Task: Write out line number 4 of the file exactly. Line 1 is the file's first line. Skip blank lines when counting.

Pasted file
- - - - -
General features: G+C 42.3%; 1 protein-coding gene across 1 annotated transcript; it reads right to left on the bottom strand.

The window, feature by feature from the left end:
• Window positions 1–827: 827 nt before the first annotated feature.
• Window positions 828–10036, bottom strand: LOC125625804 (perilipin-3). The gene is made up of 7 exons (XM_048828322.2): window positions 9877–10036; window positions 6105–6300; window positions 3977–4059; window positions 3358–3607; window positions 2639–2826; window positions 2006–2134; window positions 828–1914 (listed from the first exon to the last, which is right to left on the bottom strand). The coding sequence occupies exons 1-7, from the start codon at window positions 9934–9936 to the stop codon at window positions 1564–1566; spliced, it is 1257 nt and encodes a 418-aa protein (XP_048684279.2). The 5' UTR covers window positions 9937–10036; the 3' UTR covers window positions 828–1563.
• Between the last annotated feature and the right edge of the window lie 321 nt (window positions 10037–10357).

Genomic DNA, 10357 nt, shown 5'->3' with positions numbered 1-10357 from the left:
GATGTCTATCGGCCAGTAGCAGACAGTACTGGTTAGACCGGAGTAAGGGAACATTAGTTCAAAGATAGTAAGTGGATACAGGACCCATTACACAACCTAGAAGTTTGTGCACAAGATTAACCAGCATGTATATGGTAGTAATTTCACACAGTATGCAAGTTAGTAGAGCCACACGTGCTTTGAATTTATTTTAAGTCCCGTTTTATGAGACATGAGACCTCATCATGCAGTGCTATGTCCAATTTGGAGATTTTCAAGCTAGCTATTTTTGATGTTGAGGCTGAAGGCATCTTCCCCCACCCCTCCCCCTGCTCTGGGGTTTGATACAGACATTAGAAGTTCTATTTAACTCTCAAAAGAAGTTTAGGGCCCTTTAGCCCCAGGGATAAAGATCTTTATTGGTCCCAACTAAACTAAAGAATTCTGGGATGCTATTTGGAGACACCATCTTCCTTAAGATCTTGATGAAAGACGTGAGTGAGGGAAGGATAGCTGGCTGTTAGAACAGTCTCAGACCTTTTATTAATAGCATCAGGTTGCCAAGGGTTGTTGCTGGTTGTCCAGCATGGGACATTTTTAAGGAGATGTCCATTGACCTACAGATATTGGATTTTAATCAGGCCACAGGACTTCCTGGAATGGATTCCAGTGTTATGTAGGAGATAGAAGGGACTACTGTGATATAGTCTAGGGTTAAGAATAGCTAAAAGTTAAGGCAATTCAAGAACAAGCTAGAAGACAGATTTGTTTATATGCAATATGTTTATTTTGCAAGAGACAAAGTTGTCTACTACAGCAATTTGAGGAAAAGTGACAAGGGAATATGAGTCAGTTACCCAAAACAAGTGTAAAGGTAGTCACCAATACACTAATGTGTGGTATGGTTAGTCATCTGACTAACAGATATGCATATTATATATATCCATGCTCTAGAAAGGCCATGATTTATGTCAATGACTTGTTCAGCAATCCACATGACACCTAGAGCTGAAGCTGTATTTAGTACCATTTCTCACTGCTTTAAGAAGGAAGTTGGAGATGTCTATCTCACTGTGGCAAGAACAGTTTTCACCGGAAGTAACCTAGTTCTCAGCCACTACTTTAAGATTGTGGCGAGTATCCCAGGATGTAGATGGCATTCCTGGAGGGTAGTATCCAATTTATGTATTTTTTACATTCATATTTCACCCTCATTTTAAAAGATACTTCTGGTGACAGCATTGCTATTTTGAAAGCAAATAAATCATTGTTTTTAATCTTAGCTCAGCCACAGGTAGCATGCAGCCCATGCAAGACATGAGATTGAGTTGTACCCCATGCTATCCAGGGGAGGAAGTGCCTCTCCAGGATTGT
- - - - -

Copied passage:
• Window positions 828–10036, bottom strand: LOC125625804 (perilipin-3). The gene is made up of 7 exons (XM_048828322.2): window positions 9877–10036; window positions 6105–6300; window positions 3977–4059; window positions 3358–3607; window positions 2639–2826; window positions 2006–2134; window positions 828–1914 (listed from the first exon to the last, which is right to left on the bottom strand). The coding sequence occupies exons 1-7, from the start codon at window positions 9934–9936 to the stop codon at window positions 1564–1566; spliced, it is 1257 nt and encodes a 418-aa protein (XP_048684279.2). The 5' UTR covers window positions 9937–10036; the 3' UTR covers window positions 828–1563.